The golden arm of Ben Stokes (2-65) finally made the breakthrough, Joseph (19) sneaking a great opportunity, cleverly taken over by Dan Lawrence. But, far from causing a collapse or a lower-order surge from the home side, there was soporific action before lunch as only 11 runs were added in the 14 overs leading up to the interval.

England were boosted by Holder’s immediate return to the second ball after the break – Matt Fisher brilliantly held off a skier halfway to secure a first try shot for fellow debutant Mahmood.

Da Silva’s inside edge denied him a second in as many overs, with the West Indies wicketkeeper particularly lucky as he was apparently unaware he had the ball on the ball given how long it took him to review decision.

He and Brathwaite ate a further 17 overs, blunting an English attack that was needed to claim a third fresh ball at the 160-over mark. Stokes played beautifully with it unrewarded, and ultimately it was Leach who made it pay, putting on Brathwaite in style to complete his epic 710-minute vigil.

Chris Woakes (1-51), who continues to work hard on overseas tours with England, personally won a first wicket for 52 overs as he trapped Kemar Roach (1) lbw, while Mahmood and Leach represented Veerasammy Permaul (5) and Da Silva. , respectively, after the tea interval to finally end the innings.

Chris Woakes had to wait 52 overs for a wicket since his last - Jermaine Blackwood lbw - in the opening innings of the first Test

Chris Woakes had to wait 52 overs for a wicket since his last – Jermaine Blackwood lbw – in the opening innings of the first Test

Crawley survives belated lbw scare

As the England fly-half entered their second innings, Crawley survived an lbw scare against Roach when he was given for two in the fifth over – the decision was overturned after review, the ball found out sneak down the leg.

After a nervous start, he and Lees quickly caught on and the pair did well to move England to 40 when the bad boy ended the game two overs early. The tourists’ lead is 136 but time is running out for a result in this second Test of the three-match series.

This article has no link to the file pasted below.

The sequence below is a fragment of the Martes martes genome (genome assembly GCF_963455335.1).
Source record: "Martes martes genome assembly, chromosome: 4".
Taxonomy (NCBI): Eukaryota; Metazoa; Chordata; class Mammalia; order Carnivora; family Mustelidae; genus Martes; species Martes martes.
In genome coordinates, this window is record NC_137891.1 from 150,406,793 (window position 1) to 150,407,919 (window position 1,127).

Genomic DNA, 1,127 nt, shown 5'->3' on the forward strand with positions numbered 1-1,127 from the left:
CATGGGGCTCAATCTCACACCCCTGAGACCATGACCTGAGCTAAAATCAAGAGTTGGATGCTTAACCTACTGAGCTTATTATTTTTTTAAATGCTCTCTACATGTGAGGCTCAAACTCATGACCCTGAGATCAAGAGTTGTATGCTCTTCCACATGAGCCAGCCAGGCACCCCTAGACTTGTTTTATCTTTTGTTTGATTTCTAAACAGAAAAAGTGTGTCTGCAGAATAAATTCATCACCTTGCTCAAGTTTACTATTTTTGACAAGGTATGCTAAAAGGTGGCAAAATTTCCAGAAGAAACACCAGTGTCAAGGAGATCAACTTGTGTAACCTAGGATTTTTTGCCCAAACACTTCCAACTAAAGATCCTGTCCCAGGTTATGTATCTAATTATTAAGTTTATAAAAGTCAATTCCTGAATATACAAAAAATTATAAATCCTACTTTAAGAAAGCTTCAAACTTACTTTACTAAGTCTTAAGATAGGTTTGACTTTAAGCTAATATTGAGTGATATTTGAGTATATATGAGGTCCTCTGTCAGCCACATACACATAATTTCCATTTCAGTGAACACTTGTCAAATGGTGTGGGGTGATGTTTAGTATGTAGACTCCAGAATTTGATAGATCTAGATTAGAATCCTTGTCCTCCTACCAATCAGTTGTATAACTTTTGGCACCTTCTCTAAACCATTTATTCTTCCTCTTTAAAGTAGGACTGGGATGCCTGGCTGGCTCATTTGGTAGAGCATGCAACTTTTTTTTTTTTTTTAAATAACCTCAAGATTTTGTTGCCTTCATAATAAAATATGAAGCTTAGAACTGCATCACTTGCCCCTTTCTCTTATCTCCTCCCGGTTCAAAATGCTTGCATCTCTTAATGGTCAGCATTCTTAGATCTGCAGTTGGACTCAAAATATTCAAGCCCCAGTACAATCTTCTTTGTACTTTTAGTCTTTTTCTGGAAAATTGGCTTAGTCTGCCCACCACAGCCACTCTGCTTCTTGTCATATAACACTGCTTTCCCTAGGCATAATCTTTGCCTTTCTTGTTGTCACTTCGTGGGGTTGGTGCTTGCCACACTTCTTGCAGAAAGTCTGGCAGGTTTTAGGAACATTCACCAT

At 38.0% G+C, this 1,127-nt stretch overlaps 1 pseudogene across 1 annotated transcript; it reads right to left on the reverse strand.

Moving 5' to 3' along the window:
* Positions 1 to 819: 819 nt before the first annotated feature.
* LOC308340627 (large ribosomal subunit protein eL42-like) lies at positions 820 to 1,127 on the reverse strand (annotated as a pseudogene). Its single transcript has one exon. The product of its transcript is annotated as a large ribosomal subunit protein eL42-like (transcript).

Mahmood ‘relieved’ after winning first Test wicket

English fashion designer Saqib Mahmood, speaking on BT Sport: “It’s been a long day in the dirt. It’s my first red ball game since December and I was happy to leave the pitch today!”

[On no-ball dismissal of Blackwood]: “I was quite disgusted at the time – I thought I had let myself and the boys down. I tried to get that out of my head, which was quite difficult.”

[On maiden Test wicket of Holder]: “There was no massive celebration on my part – I was looking at the wicket to see where my foot had landed and if the ref would say anything! I guess it was a feeling of relief more than anything afterwards what happened last night.”

Can England still force victory in the second Test?

Former England drummer Mark Butcher: “Time is against England. Yes, they are going to be able to put their foot down with the bat, but it took them almost 190 overs to knock out the West Indies in the first innings, so you think they would need at least minus 80 in the second, which they cannot have.

“So either you give the opposition a chance they don’t really deserve or you say we’ll do two sessions and see what happens. It all depends on how brave England are.”

The West Indies and England will resume the second Test at 2pm UK time on Sunday. Follow the text commentary from 1.45pm on skysports.com and the Sky Sports app.

Sky Sports